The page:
History of Plastic and Reconstructive Surgery
Although we tend to think of modern medicine when we think of plastic surgery, it is actually one of the world’s oldest treatments, with corrective surgeries going back more than 4000 years. As early as 800 B.C., physicians in ancient India used skin grafts for reconstructive surgery. One of the next notable instances of plastic surgery in the history books occurs in the Roman medicine book De Medicina, in which Aulus Cornelius Celsius, who lived from around 25 BC to 50 AD, explained the process of reconstructing ears, lips, and noses.
It was during the Renaissance that there were many more developments in what was to become the plastic surgery field. For example, there is a fifteenth-century Islamic text called Imperial Surgery written by Serafeddin Sabuncuoglu that explains 191 surgical topics like maxillofacial surgery and eyelid surgery.
World War I was the next point in time that developments in plastic surgery made a resurgence. This was because military physicians were required to treat facial and head injuries that soldiers sustained in battle. In order to heal these wounds, the military physicians had to be innovative and work to create the most natural-looking outcome for the patient. These innovations were what made surgeons realize the full extent to which they could reshape a patient’s appearance and change their life for the better.
How Plastic Surgery Got Its Name
Reconstructive vs. Cosmetic Surgery
Just like the practice itself, the name plastic surgery has a rich history. The term plastic surgery comes from the Greek word plastike, teckhne, which is the process of modeling or sculpting. In 1937, the American Board of Plastic Surgery was established and it was accredited by the American Board of Medical Specialties in 1941.
There are two main areas of plastic surgery: reconstructive and cosmetic surgery. The purpose of reconstructive plastic surgery is to correct facial and body abnormalities from birth defects, trauma, disease, and aging. Reconstructive surgery can also be implemented to address medical conditions like cancer. While it can be used to create an ideal appearance, the main purpose of reconstructive surgery is to improve function for the patient in a certain area. We perform cosmetic surgery, on the other hand, to enhance an individual’s appearance and correct certain areas that might be sources of insecurity. Cosmetic surgery is an elective procedure because the patient chooses it when they want to enhance a certain area of their body.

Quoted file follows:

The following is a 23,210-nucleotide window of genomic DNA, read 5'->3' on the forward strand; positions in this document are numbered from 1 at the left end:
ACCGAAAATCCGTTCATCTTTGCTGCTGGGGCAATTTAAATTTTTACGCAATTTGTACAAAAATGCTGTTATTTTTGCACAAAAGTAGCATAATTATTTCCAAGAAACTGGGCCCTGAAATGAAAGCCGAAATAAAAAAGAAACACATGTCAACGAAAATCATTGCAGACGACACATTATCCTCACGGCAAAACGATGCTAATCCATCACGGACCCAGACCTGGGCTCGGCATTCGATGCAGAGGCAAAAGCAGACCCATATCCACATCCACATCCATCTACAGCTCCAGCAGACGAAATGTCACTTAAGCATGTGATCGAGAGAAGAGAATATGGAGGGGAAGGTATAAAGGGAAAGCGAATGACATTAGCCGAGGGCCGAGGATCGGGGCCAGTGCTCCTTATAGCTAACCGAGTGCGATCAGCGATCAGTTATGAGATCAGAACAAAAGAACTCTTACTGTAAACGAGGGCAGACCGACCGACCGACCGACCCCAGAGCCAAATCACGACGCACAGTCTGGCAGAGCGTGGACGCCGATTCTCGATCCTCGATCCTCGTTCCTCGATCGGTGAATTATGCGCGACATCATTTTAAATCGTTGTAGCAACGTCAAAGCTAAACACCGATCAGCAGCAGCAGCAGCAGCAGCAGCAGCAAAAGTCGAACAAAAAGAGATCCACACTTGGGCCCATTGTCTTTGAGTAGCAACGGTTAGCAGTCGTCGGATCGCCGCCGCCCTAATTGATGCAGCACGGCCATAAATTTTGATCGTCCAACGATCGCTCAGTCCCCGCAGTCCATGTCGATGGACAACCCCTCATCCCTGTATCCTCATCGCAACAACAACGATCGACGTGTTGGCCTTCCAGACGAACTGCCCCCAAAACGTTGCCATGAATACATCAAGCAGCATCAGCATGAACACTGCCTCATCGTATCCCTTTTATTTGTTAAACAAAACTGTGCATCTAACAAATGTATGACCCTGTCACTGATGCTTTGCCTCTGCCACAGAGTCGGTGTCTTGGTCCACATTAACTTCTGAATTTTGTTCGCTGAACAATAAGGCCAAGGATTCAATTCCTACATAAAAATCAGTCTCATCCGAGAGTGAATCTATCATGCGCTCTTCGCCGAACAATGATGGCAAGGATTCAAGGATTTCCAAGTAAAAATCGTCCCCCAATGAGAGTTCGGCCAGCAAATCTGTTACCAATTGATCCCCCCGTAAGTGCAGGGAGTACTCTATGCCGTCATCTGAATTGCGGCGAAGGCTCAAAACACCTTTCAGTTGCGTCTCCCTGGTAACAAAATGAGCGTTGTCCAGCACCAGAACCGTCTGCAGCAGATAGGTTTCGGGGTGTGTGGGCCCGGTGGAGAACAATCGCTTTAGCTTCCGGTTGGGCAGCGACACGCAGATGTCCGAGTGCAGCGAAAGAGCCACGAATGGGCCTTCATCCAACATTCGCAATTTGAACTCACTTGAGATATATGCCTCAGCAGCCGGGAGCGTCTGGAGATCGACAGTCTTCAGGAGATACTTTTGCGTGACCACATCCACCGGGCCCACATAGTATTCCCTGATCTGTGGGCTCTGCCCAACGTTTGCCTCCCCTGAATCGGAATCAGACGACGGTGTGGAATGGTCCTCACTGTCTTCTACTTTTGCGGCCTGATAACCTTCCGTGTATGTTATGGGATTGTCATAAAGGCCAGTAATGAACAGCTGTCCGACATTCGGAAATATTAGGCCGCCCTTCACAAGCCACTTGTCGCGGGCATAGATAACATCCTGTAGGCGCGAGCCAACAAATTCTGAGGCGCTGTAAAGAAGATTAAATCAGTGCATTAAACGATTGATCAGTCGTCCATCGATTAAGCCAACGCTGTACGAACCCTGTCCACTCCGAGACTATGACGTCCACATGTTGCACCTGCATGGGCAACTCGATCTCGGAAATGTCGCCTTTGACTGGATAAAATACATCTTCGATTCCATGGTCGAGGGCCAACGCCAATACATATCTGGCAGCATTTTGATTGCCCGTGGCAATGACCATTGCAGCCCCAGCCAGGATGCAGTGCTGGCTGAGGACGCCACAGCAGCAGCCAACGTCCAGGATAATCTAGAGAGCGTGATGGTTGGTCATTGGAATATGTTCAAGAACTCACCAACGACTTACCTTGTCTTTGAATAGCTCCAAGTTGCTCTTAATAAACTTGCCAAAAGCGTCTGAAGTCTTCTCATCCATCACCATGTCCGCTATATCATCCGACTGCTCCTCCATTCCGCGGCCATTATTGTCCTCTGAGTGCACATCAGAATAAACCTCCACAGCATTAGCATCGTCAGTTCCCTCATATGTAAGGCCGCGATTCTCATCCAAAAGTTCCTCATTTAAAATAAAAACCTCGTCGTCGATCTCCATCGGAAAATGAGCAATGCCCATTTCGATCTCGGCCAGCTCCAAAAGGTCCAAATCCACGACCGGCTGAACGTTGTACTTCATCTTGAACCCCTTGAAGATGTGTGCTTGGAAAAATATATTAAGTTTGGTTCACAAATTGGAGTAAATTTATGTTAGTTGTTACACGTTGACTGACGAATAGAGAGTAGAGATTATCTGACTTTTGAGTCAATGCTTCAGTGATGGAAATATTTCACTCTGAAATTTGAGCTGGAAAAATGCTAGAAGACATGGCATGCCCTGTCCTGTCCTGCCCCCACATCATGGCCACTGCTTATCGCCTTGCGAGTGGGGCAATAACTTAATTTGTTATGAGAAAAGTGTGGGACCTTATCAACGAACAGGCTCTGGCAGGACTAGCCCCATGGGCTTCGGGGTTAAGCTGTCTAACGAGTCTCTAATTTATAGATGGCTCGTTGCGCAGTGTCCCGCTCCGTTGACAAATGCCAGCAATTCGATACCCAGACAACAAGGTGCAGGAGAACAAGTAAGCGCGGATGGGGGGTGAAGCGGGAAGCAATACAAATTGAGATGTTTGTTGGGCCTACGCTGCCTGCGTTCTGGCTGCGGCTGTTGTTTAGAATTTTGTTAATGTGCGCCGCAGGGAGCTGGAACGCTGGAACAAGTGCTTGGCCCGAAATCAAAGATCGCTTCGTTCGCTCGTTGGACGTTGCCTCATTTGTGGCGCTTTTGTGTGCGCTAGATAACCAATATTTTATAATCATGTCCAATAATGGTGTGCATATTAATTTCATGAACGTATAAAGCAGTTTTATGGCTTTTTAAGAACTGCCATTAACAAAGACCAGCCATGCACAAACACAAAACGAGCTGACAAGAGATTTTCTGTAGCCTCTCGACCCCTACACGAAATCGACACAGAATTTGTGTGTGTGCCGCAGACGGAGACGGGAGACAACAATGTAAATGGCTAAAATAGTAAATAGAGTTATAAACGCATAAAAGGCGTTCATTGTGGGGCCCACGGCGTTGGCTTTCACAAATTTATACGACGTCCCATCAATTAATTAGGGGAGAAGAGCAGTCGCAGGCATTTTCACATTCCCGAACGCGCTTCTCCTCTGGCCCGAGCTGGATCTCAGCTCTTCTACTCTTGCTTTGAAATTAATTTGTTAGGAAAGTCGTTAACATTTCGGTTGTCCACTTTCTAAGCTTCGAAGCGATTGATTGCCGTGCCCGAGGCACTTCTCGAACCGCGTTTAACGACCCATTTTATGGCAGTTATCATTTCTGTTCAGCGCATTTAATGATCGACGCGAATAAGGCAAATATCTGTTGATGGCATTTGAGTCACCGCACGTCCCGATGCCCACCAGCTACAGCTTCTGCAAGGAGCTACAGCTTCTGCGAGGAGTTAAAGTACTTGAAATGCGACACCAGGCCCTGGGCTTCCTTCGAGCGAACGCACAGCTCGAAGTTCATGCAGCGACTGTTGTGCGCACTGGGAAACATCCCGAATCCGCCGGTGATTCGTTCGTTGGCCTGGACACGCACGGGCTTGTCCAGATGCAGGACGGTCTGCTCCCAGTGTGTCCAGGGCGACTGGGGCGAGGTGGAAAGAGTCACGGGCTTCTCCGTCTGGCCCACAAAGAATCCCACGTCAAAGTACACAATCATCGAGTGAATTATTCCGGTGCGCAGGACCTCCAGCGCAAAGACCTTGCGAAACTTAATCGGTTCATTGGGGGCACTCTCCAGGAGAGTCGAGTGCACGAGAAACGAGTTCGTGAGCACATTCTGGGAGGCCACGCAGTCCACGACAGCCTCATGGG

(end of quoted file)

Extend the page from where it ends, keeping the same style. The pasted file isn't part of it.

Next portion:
Even though the material “plastic” is not the reason behind the name of the field, there are certain procedures in which plastic surgeons do place substances that resemble plastic implants into a patient. For example, silicone is one of the most common material choices available to plastic surgeons for an implant. Other options of implant material include GORE-TEX ® and MEDPOR. Gore-Tex is a newer implant material composed of expanded poly-tetrafluroethelene. It comes in a white, spongy material that is easy to tailor to each individual patient. There is a low risk of infection and implant rejection with this material. Med-Por, on the other hand, is a less common material, but is still sometimes a part of chin implantations. Med-Por is made of polyethylene that can be shaped for the patient before we insert it. It is a biocompatible material that has a low risk of infection or rejection.
Another revolutionary option for patients, in addition to the traditional “plastic” materials, is using a patient’s own body tissue. This is a great way for patients to have an artificial enhancement while remaining as natural as possible. It has multiple benefits for many patients because it allows us to remove fat from an area they might not want it, like the stomach, and place it in another area where they might desire more of it, like the breasts. Even the smallest changes can make a major impact on a patient’s self-esteem. While plastic surgery might not have originally gotten its name from the material plastic, the name has stuck and the field has been improving the self-esteem and quality of life for patients ever since.
Curious what plastic surgery can do for you? Call us at (805) 978-8545 or contact us online.